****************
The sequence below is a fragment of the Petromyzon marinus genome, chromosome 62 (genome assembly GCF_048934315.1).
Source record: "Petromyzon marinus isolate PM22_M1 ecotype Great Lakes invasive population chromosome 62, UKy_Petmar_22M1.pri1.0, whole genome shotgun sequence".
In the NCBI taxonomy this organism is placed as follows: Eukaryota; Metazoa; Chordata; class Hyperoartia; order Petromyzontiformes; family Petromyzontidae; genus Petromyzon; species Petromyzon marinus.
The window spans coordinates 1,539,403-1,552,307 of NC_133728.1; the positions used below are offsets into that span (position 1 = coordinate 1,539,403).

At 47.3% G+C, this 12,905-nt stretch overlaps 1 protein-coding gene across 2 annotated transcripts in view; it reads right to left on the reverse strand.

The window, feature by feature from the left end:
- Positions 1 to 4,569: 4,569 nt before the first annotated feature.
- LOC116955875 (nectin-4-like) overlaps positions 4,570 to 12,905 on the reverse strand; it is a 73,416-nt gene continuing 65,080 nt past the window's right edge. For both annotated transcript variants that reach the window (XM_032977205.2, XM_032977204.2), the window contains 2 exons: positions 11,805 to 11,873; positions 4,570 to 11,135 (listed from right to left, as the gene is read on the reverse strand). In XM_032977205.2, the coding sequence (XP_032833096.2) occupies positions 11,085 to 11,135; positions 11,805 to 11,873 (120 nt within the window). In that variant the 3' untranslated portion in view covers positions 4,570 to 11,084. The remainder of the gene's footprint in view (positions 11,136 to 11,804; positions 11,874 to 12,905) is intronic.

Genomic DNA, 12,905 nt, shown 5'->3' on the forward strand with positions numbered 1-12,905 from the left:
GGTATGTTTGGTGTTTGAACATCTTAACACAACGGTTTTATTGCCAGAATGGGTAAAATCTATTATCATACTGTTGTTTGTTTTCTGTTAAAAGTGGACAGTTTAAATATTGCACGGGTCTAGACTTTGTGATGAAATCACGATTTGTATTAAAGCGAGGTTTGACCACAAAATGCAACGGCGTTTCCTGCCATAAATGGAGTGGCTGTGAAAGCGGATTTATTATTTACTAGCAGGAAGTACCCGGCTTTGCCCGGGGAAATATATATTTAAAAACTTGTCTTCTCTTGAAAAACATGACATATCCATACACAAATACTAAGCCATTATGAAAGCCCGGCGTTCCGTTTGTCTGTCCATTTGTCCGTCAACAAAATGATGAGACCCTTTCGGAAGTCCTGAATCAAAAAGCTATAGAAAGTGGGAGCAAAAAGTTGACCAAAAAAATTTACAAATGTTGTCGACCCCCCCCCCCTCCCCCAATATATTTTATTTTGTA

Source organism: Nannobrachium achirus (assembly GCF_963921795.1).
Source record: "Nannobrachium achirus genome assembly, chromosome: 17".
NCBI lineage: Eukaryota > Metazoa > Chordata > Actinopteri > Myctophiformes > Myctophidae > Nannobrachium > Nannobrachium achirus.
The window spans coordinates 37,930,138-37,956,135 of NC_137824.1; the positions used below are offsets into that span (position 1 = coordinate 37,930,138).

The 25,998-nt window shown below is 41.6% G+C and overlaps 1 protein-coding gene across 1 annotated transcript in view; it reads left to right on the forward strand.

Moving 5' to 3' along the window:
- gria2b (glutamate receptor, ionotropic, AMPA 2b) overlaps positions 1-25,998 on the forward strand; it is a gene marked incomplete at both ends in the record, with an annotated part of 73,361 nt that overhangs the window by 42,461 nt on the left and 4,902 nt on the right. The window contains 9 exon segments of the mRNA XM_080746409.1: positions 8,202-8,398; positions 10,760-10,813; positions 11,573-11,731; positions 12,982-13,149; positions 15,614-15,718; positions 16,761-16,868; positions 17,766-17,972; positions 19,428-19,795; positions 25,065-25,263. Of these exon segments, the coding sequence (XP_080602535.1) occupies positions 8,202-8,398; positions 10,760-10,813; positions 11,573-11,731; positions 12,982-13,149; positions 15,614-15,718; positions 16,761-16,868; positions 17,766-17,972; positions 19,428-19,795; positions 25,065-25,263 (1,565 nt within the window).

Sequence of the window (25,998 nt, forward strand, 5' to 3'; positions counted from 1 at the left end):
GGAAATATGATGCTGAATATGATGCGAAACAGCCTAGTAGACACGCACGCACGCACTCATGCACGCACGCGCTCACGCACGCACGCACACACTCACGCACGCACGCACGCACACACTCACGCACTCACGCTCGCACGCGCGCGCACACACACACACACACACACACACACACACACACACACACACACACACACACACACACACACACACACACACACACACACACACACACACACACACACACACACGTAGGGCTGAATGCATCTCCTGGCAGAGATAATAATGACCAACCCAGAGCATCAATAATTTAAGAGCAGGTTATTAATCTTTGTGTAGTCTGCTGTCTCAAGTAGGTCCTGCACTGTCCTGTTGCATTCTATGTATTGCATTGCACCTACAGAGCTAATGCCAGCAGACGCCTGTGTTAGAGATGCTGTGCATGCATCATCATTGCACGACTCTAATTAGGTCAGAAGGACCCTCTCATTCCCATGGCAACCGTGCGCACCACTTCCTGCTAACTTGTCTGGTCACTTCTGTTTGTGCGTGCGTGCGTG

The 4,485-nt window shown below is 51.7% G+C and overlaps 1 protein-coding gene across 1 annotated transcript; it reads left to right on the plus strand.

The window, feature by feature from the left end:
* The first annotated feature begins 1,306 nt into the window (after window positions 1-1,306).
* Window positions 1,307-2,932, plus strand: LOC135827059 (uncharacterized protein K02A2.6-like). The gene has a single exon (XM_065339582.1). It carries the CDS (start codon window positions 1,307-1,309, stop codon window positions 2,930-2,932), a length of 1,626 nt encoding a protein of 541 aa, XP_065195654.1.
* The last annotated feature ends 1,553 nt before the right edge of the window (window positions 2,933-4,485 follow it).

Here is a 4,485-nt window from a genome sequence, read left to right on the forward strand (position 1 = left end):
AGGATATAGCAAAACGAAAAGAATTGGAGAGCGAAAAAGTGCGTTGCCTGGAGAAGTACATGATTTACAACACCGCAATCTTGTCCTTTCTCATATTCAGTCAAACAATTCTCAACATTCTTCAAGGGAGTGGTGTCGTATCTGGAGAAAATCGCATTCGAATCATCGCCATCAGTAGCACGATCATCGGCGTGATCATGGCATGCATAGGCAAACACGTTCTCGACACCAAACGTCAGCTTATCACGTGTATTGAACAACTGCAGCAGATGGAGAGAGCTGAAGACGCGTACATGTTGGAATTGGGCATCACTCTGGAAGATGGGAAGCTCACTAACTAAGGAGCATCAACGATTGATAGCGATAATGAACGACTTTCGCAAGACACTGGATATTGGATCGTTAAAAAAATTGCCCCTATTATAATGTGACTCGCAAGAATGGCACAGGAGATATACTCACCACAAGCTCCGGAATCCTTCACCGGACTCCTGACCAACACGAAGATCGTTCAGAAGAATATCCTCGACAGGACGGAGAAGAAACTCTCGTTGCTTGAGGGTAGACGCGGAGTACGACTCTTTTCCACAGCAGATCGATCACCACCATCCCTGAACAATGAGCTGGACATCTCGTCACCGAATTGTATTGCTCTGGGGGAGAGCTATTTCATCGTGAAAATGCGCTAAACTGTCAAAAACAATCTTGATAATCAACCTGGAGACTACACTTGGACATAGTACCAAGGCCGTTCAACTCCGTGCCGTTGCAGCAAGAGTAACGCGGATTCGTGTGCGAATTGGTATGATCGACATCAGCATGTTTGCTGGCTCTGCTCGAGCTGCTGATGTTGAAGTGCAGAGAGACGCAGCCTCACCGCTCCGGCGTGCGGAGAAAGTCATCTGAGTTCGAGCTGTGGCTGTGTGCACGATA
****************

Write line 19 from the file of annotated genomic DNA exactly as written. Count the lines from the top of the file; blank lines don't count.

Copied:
GGAAATATGATGCTGAATATGATGCGAAACAGCCTAGTAGACACGCACGCACGCACTCATGCACGCACGCGCTCACGCACGCACGCACACACTCACGCACGCACGCACGCACACACTCACGCACTCACGCTCGCACGCGCGCGCACACACACACACACACACACACACACACACACACACACACACACACACACACACACACACACACACACACACACACACACACACACACACACACACACACACACGTAGGGCTGAATGCATCTCCTGGCAGAGATAATAATGACCAACCCAGAGCATCAATAATTTAAGAGCAGGTTATTAATCTTTGTGTAGTCTGCTGTCTCAAGTAGGTCCTGCACTGTCCTGTTGCATTCTATGTATTGCATTGCACCTACAGAGCTAATGCCAGCAGACGCCTGTGTTAGAGATGCTGTGCATGCATCATCATTGCACGACTCTAATTAGGTCAGAAGGACCCTCTCATTCCCATGGCAACCGTGCGCACCACTTCCTGCTAACTTGTCTGGTCACTTCTGTTTGTGCGTGCGTGCGTG